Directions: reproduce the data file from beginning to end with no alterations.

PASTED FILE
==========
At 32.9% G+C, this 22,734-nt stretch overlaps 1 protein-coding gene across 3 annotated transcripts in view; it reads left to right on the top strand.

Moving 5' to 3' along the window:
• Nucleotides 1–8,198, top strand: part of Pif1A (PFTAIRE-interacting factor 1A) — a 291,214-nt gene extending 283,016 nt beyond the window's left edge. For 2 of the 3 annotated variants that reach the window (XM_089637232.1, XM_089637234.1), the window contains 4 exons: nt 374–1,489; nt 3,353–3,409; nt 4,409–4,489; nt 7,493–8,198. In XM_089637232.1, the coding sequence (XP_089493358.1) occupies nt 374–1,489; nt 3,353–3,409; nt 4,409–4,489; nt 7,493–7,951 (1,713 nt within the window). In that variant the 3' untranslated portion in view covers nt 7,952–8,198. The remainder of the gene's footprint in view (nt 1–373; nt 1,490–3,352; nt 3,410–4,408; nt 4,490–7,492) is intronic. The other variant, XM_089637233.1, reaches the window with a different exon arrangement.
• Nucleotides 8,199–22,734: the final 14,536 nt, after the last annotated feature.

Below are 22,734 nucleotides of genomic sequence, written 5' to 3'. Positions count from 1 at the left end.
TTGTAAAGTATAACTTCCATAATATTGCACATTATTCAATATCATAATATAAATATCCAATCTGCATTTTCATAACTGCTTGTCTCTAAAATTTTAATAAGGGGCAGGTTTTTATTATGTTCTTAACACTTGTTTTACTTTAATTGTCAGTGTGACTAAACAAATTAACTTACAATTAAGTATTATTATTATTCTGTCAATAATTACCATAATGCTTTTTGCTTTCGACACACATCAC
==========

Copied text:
At 32.9% G+C, this 22,734-nt stretch overlaps 1 protein-coding gene across 3 annotated transcripts in view; it reads left to right on the top strand.

Moving 5' to 3' along the window:
• Nucleotides 1–8,198, top strand: part of Pif1A (PFTAIRE-interacting factor 1A) — a 291,214-nt gene extending 283,016 nt beyond the window's left edge. For 2 of the 3 annotated variants that reach the window (XM_089637232.1, XM_089637234.1), the window contains 4 exons: nt 374–1,489; nt 3,353–3,409; nt 4,409–4,489; nt 7,493–8,198. In XM_089637232.1, the coding sequence (XP_089493358.1) occupies nt 374–1,489; nt 3,353–3,409; nt 4,409–4,489; nt 7,493–7,951 (1,713 nt within the window). In that variant the 3' untranslated portion in view covers nt 7,952–8,198. The remainder of the gene's footprint in view (nt 1–373; nt 1,490–3,352; nt 3,410–4,408; nt 4,490–7,492) is intronic. The other variant, XM_089637233.1, reaches the window with a different exon arrangement.
• Nucleotides 8,199–22,734: the final 14,536 nt, after the last annotated feature.

Below are 22,734 nucleotides of genomic sequence, written 5' to 3'. Positions count from 1 at the left end.
TTGTAAAGTATAACTTCCATAATATTGCACATTATTCAATATCATAATATAAATATCCAATCTGCATTTTCATAACTGCTTGTCTCTAAAATTTTAATAAGGGGCAGGTTTTTATTATGTTCTTAACACTTGTTTTACTTTAATTGTCAGTGTGACTAAACAAATTAACTTACAATTAAGTATTATTATTATTCTGTCAATAATTACCATAATGCTTTTTGCTTTCGACACACATCAC